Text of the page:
- Laura Battisti
How do Eating Disorders Impact Women and Men?
Trigger warning: This article will cover eating disorders. Please feel free to skip this one if you are triggered by topics surrounding food and eating difficulties.
Eating disorders, or EDs as they are commonly abbreviated, are deadly mental illnesses. They have one of the highest mortality rates among psychiatric disorders. Yet, they are still downplayed, stigmatised and glamourised by our society.
What exactly is an eating disorder?
Eating disorders are extremely complicated and multifaceted. First and foremost, they are a mental illness. To manage your own feelings, you turn to food – whether that’s through its limitation or overindulgence. While there is no definite cause for EDs, we do know that there are certain factors that can increase the likelihood of you getting one.
Most experts state that an eating disorder is caused by a combination of psychological, environmental and genetic factors. For example, a psychological factor could be perfectionism, having an obsessive need for control or depression and anxiety. Environmental factors concern your social environment. So, bullying at school, the all-encompassing presence of social and popular media and an aesthetic-focused job (which is often present in sports) can all contribute to the development of an ED. Lastly, there is genetics. In fact, it has been proven that a family history of eating disorders, depression or substance abuse can trigger eating disorders.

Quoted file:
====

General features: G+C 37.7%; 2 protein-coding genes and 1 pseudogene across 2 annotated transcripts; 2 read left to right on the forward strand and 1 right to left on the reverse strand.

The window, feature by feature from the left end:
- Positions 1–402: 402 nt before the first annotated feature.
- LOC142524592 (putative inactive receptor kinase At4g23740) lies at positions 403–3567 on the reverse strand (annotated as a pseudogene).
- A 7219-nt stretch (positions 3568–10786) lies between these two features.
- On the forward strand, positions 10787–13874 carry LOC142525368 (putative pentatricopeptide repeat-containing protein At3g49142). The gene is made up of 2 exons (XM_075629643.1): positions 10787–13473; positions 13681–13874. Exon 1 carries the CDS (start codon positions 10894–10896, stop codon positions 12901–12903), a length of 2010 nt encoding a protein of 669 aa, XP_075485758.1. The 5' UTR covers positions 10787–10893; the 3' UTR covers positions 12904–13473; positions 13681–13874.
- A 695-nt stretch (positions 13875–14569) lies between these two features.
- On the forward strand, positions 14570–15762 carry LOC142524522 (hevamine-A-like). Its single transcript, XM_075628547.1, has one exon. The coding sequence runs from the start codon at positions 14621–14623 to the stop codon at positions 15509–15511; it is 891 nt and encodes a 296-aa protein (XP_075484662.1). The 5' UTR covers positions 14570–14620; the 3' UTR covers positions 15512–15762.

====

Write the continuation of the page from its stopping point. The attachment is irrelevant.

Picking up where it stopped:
"Up to 3.4 million people in the UK are affected by an eating disorder, 25% of them being male"
Some might assume that the complexity of the mental illness might lessen its occurrence. That’s sadly wrong. According to Priory Group, an independent provider of behavioural care in the UK, eating disorders are widespread. Between 1.25 and 3.4 million people in the UK are affected by an eating disorder, 25% of them being male. The most common eating disorders actually fall into Other Specified Feeding or Eating Disorder (OSFED). This category makes up 50% of all eating disorders and describes patients who do not fit the classic descriptions of more commonly known disorders like Binge Eating Disorder, Anorexia Nervosa and Bulimia Nervosa.
The second most common ED is Bulimia Nervosa, where people have recurrent episodes of overeating followed by compensatory behaviour like purging or vomiting. Lastly, there is Anorexia Nervosa. It is often described as a relentless drive for thinness, which is achieved by under-consuming calories, overexercising or a combination of both.
The problem with eating disorders, especially those focusing on a thin aesthetic is the popularisation and glamorisation of them. Especially on social media and in popular media, thin bodies are celebrated and romanticised.
The romanticisation and stigmatisation of eating disorders